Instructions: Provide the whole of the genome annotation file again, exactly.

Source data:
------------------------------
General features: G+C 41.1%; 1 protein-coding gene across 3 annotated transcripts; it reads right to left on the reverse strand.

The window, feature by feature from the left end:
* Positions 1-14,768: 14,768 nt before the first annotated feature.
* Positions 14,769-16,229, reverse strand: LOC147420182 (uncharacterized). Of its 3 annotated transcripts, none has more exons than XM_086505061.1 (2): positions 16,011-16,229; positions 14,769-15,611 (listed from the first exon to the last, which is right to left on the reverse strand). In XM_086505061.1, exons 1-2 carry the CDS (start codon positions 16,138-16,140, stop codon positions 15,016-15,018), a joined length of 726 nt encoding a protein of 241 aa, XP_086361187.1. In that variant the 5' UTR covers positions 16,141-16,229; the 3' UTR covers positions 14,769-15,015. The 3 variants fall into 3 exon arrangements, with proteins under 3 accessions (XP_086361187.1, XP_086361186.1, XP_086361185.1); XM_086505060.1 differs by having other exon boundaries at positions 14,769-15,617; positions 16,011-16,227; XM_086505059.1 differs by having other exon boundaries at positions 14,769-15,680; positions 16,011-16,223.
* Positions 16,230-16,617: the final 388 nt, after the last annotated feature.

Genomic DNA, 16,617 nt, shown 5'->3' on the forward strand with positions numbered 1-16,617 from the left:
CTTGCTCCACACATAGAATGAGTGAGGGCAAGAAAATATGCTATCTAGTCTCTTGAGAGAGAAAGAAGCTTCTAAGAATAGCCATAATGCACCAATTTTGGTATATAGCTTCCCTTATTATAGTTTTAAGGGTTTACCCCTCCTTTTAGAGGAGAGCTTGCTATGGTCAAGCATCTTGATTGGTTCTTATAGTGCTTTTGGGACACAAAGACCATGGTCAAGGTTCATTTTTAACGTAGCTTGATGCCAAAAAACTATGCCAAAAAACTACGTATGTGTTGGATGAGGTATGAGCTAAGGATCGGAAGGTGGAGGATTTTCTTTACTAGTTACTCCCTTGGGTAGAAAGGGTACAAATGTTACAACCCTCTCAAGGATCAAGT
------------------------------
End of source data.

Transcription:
General features: G+C 41.1%; 1 protein-coding gene across 3 annotated transcripts; it reads right to left on the reverse strand.

The window, feature by feature from the left end:
* Positions 1-14,768: 14,768 nt before the first annotated feature.
* Positions 14,769-16,229, reverse strand: LOC147420182 (uncharacterized). Of its 3 annotated transcripts, none has more exons than XM_086505061.1 (2): positions 16,011-16,229; positions 14,769-15,611 (listed from the first exon to the last, which is right to left on the reverse strand). In XM_086505061.1, exons 1-2 carry the CDS (start codon positions 16,138-16,140, stop codon positions 15,016-15,018), a joined length of 726 nt encoding a protein of 241 aa, XP_086361187.1. In that variant the 5' UTR covers positions 16,141-16,229; the 3' UTR covers positions 14,769-15,015. The 3 variants fall into 3 exon arrangements, with proteins under 3 accessions (XP_086361187.1, XP_086361186.1, XP_086361185.1); XM_086505060.1 differs by having other exon boundaries at positions 14,769-15,617; positions 16,011-16,227; XM_086505059.1 differs by having other exon boundaries at positions 14,769-15,680; positions 16,011-16,223.
* Positions 16,230-16,617: the final 388 nt, after the last annotated feature.

Genomic DNA, 16,617 nt, shown 5'->3' on the forward strand with positions numbered 1-16,617 from the left:
CTTGCTCCACACATAGAATGAGTGAGGGCAAGAAAATATGCTATCTAGTCTCTTGAGAGAGAAAGAAGCTTCTAAGAATAGCCATAATGCACCAATTTTGGTATATAGCTTCCCTTATTATAGTTTTAAGGGTTTACCCCTCCTTTTAGAGGAGAGCTTGCTATGGTCAAGCATCTTGATTGGTTCTTATAGTGCTTTTGGGACACAAAGACCATGGTCAAGGTTCATTTTTAACGTAGCTTGATGCCAAAAAACTATGCCAAAAAACTACGTATGTGTTGGATGAGGTATGAGCTAAGGATCGGAAGGTGGAGGATTTTCTTTACTAGTTACTCCCTTGGGTAGAAAGGGTACAAATGTTACAACCCTCTCAAGGATCAAGT